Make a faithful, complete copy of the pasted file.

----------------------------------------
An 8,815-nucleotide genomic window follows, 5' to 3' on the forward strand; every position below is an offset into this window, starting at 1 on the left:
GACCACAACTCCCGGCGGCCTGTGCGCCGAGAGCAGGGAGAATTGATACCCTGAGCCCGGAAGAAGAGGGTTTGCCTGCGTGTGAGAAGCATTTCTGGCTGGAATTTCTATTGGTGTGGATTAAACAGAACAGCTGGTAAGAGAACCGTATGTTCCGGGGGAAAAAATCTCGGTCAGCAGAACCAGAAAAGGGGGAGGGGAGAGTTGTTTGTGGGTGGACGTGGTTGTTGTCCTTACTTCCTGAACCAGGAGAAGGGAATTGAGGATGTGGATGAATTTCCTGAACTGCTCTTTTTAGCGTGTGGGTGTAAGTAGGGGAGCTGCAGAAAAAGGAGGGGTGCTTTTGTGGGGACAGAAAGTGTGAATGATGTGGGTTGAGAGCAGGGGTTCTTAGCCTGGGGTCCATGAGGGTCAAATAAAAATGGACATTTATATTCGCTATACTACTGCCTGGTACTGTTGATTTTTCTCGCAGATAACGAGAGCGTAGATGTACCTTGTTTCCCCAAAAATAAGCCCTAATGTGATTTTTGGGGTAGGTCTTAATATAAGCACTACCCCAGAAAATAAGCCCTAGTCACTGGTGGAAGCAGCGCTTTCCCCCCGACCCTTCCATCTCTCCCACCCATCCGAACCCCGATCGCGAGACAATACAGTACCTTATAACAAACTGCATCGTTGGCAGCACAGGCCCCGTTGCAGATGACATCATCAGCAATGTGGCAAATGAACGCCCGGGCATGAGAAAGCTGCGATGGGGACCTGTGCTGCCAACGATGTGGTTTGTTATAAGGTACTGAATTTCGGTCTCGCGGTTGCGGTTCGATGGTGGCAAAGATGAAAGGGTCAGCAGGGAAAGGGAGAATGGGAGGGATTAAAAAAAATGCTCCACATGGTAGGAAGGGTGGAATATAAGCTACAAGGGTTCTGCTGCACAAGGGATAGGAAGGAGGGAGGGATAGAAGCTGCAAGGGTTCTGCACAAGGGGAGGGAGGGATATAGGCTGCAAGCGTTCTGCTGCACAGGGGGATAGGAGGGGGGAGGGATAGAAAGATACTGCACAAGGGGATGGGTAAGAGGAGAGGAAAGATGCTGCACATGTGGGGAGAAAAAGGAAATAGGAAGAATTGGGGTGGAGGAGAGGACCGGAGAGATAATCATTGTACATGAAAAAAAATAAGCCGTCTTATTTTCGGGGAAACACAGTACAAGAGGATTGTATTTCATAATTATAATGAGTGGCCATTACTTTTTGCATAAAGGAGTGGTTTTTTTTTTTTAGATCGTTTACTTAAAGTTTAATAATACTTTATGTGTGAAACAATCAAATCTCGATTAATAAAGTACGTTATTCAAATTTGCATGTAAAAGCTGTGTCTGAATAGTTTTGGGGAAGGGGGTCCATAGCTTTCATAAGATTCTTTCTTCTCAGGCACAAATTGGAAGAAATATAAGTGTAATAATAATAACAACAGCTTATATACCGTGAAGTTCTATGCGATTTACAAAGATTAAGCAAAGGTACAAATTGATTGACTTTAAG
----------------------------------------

An 8,815-nucleotide genomic window follows, 5' to 3' on the forward strand; every position below is an offset into this window, starting at 1 on the left:
GACCACAACTCCCGGCGGCCTGTGCGCCGAGAGCAGGGAGAATTGATACCCTGAGCCCGGAAGAAGAGGGTTTGCCTGCGTGTGAGAAGCATTTCTGGCTGGAATTTCTATTGGTGTGGATTAAACAGAACAGCTGGTAAGAGAACCGTATGTTCCGGGGGAAAAAATCTCGGTCAGCAGAACCAGAAAAGGGGGAGGGGAGAGTTGTTTGTGGGTGGACGTGGTTGTTGTCCTTACTTCCTGAACCAGGAGAAGGGAATTGAGGATGTGGATGAATTTCCTGAACTGCTCTTTTTAGCGTGTGGGTGTAAGTAGGGGAGCTGCAGAAAAAGGAGGGGTGCTTTTGTGGGGACAGAAAGTGTGAATGATGTGGGTTGAGAGCAGGGGTTCTTAGCCTGGGGTCCATGAGGGTCAAATAAAAATGGACATTTATATTCGCTATACTACTGCCTGGTACTGTTGATTTTTCTCGCAGATAACGAGAGCGTAGATGTACCTTGTTTCCCCAAAAATAAGCCCTAATGTGATTTTTGGGGTAGGTCTTAATATAAGCACTACCCCAGAAAATAAGCCCTAGTCACTGGTGGAAGCAGCGCTTTCCCCCCGACCCTTCCATCTCTCCCACCCATCCGAACCCCGATCGCGAGACAATACAGTACCTTATAACAAACTGCATCGTTGGCAGCACAGGCCCCGTTGCAGATGACATCATCAGCAATGTGGCAAATGAACGCCCGGGCATGAGAAAGCTGCGATGGGGACCTGTGCTGCCAACGATGTGGTTTGTTATAAGGTACTGAATTTCGGTCTCGCGGTTGCGGTTCGATGGTGGCAAAGATGAAAGGGTCAGCAGGGAAAGGGAGAATGGGAGGGATTAAAAAAAATGCTCCACATGGTAGGAAGGGTGGAATATAAGCTACAAGGGTTCTGCTGCACAAGGGATAGGAAGGAGGGAGGGATAGAAGCTGCAAGGGTTCTGCACAAGGGGAGGGAGGGATATAGGCTGCAAGCGTTCTGCTGCACAGGGGGATAGGAGGGGGGAGGGATAGAAAGATACTGCACAAGGGGATGGGTAAGAGGAGAGGAAAGATGCTGCACATGTGGGGAGAAAAAGGAAATAGGAAGAATTGGGGTGGAGGAGAGGACCGGAGAGATAATCATTGTACATGAAAAAAAATAAGCCGTCTTATTTTCGGGGAAACACAGTACAAGAGGATTGTATTTCATAATTATAATGAGTGGCCATTACTTTTTGCATAAAGGAGTGGTTTTTTTTTTTTAGATCGTTTACTTAAAGTTTAATAATACTTTATGTGTGAAACAATCAAATCTCGATTAATAAAGTACGTTATTCAAATTTGCATGTAAAAGCTGTGTCTGAATAGTTTTGGGGAAGGGGGTCCATAGCTTTCATAAGATTCTTTCTTCTCAGGCACAAATTGGAAGAAATATAAGTGTAATAATAATAACAACAGCTTATATACCGTGAAGTTCTATGCGATTTACAAAGATTAAGCAAAGGTACAAATTGATTGACTTTAAG